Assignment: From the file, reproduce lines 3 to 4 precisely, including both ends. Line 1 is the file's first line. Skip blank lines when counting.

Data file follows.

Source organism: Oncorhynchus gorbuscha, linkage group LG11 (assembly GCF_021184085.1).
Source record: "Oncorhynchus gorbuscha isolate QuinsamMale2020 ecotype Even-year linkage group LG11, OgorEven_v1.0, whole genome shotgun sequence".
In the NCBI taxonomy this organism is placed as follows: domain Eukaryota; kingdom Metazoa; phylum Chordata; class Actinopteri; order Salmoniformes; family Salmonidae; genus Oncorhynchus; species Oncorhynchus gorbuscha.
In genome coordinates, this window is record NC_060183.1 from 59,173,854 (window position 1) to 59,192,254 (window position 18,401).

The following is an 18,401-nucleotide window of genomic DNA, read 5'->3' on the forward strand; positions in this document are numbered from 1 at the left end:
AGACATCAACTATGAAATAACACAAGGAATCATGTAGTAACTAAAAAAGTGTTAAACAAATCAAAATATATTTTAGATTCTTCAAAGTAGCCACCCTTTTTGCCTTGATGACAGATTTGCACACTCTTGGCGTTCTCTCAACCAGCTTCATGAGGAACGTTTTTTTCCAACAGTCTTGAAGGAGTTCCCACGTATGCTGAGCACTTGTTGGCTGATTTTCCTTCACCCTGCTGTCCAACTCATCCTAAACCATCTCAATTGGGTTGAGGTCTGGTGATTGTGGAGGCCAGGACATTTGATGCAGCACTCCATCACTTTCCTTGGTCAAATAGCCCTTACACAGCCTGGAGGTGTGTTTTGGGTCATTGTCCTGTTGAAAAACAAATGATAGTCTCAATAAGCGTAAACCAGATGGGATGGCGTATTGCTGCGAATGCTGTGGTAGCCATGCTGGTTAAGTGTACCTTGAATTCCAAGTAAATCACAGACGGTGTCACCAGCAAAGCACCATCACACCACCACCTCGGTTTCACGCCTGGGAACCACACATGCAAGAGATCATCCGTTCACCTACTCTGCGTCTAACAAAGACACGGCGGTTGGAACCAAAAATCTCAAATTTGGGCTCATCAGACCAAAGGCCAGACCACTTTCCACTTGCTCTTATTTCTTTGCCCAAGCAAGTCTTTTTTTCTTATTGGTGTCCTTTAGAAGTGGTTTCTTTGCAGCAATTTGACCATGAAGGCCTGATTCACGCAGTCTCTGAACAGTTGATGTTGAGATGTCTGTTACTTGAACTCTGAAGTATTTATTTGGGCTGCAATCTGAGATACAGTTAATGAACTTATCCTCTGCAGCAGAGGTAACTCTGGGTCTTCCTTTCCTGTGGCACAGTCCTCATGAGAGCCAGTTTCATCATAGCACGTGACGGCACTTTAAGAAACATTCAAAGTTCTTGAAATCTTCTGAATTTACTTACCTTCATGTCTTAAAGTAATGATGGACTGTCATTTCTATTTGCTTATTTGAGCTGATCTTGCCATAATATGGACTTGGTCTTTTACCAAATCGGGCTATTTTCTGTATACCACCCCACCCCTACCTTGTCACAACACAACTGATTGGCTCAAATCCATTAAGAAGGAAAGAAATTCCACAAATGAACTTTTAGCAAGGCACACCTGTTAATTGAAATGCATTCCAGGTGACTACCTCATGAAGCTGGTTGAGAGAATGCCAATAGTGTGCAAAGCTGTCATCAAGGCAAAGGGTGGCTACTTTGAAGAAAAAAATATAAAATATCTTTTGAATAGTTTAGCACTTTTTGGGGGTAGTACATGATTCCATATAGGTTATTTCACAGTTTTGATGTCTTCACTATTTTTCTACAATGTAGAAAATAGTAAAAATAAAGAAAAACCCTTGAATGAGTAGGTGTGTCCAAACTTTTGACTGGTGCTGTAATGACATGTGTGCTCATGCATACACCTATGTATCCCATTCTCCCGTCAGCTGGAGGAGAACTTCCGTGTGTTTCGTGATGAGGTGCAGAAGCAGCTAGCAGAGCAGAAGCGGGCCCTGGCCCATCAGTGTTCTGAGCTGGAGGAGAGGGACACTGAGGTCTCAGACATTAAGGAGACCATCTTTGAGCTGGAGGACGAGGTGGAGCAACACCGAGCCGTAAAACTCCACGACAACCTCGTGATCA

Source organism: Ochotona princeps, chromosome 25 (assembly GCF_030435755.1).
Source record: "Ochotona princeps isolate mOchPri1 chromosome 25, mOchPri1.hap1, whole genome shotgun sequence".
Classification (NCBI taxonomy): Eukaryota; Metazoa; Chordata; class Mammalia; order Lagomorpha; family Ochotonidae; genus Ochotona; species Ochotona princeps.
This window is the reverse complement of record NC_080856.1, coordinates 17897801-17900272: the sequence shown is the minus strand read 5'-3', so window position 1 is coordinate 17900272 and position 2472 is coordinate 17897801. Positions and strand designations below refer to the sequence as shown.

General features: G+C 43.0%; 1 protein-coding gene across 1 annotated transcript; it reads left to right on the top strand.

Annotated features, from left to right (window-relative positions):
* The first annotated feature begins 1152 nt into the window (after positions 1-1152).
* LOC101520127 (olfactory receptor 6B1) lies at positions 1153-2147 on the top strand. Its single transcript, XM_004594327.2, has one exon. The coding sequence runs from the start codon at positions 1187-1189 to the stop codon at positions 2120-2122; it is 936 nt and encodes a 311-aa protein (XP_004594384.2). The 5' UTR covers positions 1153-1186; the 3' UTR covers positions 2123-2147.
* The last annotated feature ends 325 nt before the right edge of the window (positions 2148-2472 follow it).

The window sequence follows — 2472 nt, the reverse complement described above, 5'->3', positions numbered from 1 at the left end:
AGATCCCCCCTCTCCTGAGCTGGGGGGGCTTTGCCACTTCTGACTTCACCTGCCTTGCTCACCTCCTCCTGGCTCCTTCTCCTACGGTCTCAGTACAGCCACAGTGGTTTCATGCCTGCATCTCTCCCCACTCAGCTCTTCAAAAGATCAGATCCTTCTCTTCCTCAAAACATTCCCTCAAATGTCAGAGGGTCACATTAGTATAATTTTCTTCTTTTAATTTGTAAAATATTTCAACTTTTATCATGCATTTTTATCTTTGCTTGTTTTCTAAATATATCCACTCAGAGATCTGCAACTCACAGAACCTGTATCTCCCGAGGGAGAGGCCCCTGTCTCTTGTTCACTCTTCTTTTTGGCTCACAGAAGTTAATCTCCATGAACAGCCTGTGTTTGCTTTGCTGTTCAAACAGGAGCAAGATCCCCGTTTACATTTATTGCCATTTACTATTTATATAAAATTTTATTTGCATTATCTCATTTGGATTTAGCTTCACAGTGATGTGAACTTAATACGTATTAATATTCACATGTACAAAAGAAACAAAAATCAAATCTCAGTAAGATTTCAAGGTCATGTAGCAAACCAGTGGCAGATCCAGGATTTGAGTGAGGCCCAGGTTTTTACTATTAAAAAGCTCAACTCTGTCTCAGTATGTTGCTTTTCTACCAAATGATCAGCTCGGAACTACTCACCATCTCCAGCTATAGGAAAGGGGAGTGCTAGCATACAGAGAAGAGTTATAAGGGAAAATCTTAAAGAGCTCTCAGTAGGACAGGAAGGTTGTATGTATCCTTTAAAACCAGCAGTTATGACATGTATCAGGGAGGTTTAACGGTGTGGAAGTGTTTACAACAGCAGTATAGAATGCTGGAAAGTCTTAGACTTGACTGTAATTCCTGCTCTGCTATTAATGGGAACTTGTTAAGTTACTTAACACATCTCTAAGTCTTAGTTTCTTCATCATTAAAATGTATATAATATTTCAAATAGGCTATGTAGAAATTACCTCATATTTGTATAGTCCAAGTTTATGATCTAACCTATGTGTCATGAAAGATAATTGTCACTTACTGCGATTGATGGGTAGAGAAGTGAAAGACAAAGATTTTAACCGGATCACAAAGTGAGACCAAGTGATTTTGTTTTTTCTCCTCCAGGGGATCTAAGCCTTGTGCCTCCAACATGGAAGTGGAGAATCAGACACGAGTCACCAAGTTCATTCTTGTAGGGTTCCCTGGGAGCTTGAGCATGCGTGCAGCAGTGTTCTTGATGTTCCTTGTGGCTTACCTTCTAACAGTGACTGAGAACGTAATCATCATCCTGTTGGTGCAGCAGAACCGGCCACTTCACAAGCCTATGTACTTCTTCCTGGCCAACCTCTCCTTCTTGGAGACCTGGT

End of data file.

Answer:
In the NCBI taxonomy this organism is placed as follows: domain Eukaryota; kingdom Metazoa; phylum Chordata; class Actinopteri; order Salmoniformes; family Salmonidae; genus Oncorhynchus; species Oncorhynchus gorbuscha.
In genome coordinates, this window is record NC_060183.1 from 59,173,854 (window position 1) to 59,192,254 (window position 18,401).